Directed by Zhang Yimou
Written by Liu Heng (based on the novella "The Wan Family's Lawsuit" by Chen Yuabin)
The Story of Qiu Ju starts out with a statement of purpose. Its very first shot plays out underneath the title and credits, which is enough all by itself to distinguish it from Zhang Yimou's earlier films—Red Sorghum, Ju Dou, and Raise the Red Lantern—which all gear up with their title bluntly rendered in a card all to itself. I'm tempted to say that merely having the first shot of a movie actually be a shot is the most important thing (even though it's not strictly true, since the production company credit on a black card does appear before any image). But while this sort of gently situates you into the movie instead, I guess the content is more important. So: while those other films do the remainder of their credits over images that convey unmistakable narrative content involving the protagonists of their narratives, and Red Lantern rather wallopingly so, Qiu Ju just... sits there. It sits there for a long time, somewhere between one minute twenty and one minute forty, depending on how eagle-eyed and committed to finding Waldo you are, before you notice any "narrative" at all. It's just a wide pedestrian thoroughfare in Shaanxi Province (where Zhang spent the first 27 years of his life), in a city that I don't believe is named (implied to not even be the biggest in the province, so maybe it's Xianyang, where Zhang worked as a textile mill employee for almost a decade). The shot uses what must be a hidden camera, given that it would otherwise be a tremendous miracle that out of the thousand or so people who pass it, only about six look at it.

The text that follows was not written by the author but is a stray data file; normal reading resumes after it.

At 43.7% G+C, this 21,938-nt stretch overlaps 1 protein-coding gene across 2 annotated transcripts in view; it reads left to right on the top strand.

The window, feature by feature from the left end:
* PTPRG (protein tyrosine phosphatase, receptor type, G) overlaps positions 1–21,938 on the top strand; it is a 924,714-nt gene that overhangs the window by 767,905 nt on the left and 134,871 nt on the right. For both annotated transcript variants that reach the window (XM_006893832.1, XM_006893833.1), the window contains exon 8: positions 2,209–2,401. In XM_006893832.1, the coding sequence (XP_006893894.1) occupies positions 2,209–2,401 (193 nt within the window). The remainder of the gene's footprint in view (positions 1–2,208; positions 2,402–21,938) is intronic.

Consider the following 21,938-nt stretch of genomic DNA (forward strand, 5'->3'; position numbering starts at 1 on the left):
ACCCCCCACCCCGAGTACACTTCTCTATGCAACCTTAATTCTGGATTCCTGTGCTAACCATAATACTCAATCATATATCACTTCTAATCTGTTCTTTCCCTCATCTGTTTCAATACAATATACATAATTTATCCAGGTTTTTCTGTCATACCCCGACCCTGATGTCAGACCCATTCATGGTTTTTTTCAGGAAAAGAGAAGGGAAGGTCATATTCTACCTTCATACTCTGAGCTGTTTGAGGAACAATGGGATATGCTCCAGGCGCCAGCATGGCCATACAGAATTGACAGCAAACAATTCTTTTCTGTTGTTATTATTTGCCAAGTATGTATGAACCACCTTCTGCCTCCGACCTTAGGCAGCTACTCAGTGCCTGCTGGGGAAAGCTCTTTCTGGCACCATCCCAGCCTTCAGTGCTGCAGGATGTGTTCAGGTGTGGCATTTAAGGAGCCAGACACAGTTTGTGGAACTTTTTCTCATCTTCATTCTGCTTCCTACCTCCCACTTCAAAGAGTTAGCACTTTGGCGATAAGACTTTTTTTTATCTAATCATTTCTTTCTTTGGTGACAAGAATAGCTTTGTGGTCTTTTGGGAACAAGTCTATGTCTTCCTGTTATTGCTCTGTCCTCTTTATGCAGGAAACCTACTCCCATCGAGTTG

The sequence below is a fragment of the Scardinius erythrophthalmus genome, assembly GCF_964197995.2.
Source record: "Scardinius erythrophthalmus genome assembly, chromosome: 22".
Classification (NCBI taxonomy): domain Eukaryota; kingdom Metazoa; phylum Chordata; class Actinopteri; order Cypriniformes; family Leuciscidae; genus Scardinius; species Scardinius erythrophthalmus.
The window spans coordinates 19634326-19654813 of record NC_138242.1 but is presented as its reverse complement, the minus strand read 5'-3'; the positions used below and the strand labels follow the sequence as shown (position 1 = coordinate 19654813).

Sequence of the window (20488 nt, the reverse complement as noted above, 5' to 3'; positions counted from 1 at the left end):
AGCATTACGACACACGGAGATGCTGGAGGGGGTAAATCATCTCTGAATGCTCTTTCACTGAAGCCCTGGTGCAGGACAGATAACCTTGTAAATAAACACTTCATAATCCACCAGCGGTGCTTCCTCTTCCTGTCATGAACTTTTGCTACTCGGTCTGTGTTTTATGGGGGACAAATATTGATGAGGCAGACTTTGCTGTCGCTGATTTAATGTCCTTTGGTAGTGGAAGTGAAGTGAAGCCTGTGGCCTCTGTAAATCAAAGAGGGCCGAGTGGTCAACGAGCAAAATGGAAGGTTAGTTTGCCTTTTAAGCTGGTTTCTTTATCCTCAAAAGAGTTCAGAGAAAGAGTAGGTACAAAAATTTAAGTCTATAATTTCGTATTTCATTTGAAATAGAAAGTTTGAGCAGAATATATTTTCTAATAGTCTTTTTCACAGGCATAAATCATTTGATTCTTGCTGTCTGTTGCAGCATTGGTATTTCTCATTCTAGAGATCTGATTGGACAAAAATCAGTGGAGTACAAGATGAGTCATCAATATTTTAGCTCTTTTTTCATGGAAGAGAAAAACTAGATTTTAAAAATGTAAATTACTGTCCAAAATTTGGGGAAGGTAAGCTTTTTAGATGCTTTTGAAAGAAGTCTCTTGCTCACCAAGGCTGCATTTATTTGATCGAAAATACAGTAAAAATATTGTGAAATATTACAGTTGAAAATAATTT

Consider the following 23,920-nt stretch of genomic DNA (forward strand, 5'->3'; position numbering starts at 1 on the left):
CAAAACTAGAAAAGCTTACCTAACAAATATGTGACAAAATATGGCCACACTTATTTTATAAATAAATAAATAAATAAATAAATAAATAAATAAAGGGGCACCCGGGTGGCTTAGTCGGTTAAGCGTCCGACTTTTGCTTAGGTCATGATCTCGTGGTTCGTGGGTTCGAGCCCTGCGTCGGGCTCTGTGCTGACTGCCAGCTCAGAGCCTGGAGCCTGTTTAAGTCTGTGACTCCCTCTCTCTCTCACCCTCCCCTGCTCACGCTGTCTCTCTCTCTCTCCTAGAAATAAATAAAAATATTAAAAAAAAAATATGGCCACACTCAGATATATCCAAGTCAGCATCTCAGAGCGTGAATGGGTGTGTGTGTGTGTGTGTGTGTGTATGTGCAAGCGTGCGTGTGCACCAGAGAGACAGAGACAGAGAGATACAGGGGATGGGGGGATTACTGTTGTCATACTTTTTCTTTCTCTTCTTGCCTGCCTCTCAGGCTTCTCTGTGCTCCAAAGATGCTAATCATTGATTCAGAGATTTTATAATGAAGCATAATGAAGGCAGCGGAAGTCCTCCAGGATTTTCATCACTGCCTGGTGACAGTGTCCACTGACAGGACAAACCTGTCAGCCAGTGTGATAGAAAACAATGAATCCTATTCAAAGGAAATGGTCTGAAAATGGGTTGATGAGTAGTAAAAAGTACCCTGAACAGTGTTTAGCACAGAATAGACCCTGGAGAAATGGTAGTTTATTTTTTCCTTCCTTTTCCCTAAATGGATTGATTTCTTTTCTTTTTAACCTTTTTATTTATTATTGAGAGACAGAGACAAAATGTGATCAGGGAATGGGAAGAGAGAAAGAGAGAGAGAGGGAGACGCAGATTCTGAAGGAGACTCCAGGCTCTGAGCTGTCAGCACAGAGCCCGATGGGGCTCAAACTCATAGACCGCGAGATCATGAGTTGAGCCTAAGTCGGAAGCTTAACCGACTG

This stream of people, a mix of townies and visitors, continues past the camera, and eventually a face resolves out of the crowd in the form of Gong Li, whose arrival is not announced (and could not be announced) in any special way. She's prettier than most, but that's it. You will almost undoubtedly only recognize her in the crowd many seconds later than you theoretically could, which on first watch makes it kind of jarring when you realize she's been here for a while already. De-glammed and anonymized in every respect it's possible for an international film star to be, Gong, to be blunt, looks like shit: she's wearing a green headscarf, baggy (possibly men's) pants, and a red-and-black checker jacket that doesn't fit because her character is very pregnant yet she's obviously too poor to buy a new one; and, indeed, she spends most of the movie wearing this awful thing, stuffed into what you'd surely assume must be the single ugliest costume she ever wore for a movie, except there's an even uglier one later on in this one, a blue-striped jacket on top of her red-checkered jacket, which prompts questions like "what kind of rube are you?" She occupies more or less the center of the frame here, but so do dozens of others. If you didn't know who Gong was, there would be no reason to notice her at all, just one more human in a great sea of humans. And that's the film's thesis statement right there.
I belabor it because, unfortunately, despite being done secretly, it's the last really managed shot here of any real significance, and while there's plenty of nice stuff still to come in its hidden camera documentary mode (and occasionally even in Zhang's more customary "leading light of Fifth Generation cinema" mode), the sort of un-composed, de-glossed, non-film that "hidden camera documentary mode" suggests is, of course, the point. In fact, simply making Gong look like shit was, itself, a point. Zhang's ex-wife had acrimoniously gone public about the affair Zhang and Gong had been having, and Qiu Ju was in a sense their punishment for this and other sins. We'll circle back to that, since it explains a lot here, though maybe it's not very meaningful from a formalist standpoint.